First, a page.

© 2007 – Routledge
Towards Liturgies that Reconcile reflects upon Christian worship as it is shaped, and mis-shaped, by human prejudice, specifically by racism. African Americans and European Americans have lived together for 400 years on the continent of North America, but they have done so as slave and master, outsider and insider, oppressed and oppressor. Scott Haldeman traces the development of Protestant worship among whites and blacks, showing that the following exist in tension: African American and European American Protestant liturgical traditions are both interdependent and distinct; and that multicultural communities must both understand and celebrate the uniqueness of various member groups while also accepting the risk and possibility of praying themselves into an integrated body, one new culture.
’… this book provides an excellent discussion of a much neglected dimension of American religion and race relations and thus deserves a wide readership across disciplines.’ Journal of Contemporary Religion ’Haldeman guides us through a vast field of complexities with knowledge and skill…’ Anaphora ’This volume makes an excellent contribution to forging this renewed vision, and deserves a wide readership among both Catholics and Protestants.’ Worship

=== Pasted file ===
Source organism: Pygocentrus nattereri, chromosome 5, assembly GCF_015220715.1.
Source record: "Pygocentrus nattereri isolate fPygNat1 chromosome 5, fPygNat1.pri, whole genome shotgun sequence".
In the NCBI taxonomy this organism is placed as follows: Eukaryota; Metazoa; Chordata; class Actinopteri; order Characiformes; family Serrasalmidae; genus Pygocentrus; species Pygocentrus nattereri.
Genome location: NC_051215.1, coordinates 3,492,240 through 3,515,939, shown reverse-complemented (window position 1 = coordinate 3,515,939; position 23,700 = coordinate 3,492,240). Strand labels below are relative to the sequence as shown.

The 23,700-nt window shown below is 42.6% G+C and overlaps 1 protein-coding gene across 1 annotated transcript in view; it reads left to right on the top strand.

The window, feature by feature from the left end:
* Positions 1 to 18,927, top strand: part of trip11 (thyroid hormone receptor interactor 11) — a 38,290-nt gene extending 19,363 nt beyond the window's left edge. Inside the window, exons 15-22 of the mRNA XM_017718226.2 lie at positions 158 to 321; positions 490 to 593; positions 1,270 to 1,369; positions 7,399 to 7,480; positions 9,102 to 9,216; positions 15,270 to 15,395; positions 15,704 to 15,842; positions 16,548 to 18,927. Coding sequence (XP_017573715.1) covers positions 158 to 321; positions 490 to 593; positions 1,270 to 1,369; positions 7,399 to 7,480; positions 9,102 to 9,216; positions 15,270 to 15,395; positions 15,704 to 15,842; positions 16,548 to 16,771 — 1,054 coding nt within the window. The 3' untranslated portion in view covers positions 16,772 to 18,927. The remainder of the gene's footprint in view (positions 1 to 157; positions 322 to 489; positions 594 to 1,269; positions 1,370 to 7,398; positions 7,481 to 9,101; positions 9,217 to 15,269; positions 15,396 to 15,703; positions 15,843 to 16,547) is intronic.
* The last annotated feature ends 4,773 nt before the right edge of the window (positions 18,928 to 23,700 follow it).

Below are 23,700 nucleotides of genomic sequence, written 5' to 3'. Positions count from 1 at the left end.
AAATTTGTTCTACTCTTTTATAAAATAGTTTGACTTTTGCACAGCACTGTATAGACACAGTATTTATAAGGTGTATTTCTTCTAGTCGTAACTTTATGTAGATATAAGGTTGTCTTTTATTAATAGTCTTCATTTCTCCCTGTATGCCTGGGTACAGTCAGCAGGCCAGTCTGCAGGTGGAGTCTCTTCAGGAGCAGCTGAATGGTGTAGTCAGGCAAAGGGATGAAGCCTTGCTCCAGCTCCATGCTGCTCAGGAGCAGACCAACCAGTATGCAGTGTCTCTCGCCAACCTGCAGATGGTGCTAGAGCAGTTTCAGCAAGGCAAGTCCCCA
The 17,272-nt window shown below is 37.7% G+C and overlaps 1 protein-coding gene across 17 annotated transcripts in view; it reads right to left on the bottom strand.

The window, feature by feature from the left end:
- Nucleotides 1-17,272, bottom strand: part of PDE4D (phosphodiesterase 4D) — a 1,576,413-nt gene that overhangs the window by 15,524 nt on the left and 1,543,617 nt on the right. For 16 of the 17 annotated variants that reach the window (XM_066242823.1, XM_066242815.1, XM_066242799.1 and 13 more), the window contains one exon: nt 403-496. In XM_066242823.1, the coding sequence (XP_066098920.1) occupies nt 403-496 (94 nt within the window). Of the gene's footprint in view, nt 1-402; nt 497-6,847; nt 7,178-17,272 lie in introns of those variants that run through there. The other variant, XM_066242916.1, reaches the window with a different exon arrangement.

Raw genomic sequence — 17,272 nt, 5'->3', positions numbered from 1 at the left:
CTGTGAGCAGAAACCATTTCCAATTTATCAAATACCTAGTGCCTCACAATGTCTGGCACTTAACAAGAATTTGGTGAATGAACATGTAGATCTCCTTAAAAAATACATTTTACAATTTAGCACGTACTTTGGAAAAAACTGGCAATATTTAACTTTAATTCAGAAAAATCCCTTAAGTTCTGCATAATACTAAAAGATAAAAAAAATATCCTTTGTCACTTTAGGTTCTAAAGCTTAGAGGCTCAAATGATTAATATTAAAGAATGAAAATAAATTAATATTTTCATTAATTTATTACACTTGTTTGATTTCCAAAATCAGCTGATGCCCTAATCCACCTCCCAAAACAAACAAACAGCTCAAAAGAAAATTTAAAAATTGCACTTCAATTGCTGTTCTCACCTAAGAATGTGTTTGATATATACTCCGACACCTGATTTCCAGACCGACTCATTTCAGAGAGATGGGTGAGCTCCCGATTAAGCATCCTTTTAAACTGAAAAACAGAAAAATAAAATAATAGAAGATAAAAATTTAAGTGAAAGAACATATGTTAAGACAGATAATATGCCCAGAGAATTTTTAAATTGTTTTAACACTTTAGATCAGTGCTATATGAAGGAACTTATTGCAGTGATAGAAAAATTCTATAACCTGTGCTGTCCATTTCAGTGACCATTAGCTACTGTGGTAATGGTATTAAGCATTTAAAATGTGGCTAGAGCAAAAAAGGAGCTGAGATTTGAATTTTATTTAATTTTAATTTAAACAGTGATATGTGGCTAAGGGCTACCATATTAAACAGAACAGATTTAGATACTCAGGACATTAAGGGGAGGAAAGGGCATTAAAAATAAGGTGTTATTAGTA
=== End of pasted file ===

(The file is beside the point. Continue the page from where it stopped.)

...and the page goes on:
Contents: Preface; Liturgical theology in context; 'Once you were no people…now you are God's people': an analytical narrative of the construction of African-American Protestant liturgical traditions; 'Cities on hills': an analytical narrative of the construction of European-American Protestant liturgical traditions; Barriers built, barriers broken: the intersection of African-American and European-American liturgical traditions; 'Discerning the body': US racism, Protestant worship, and sacramental theology; Notes to text; Bibliography; Index.
The Ashgate Liturgy, Worship and Society series provides a library of innovative scholarship in liturgical studies at a time of vital changes in liturgical life and vigorous debates in academia. The series highlights contemporary work in liturgical studies, attuned both to traditional scholarly inquiry and to recent and emerging questions. In particular, the series is committed to exploring the relationship between liturgical life in Christian churches worldwide and the broader cultural and social contexts in which worship takes place. By offering a thorough grounding in the historical and theological foundations of liturgy as well as determined attention to contemporary developments and concerns, the Ashgate Liturgy, Worship and Society series is set to make a vital contribution not only to scholarship in liturgical studies but also to the practice of Christian worship in the world today.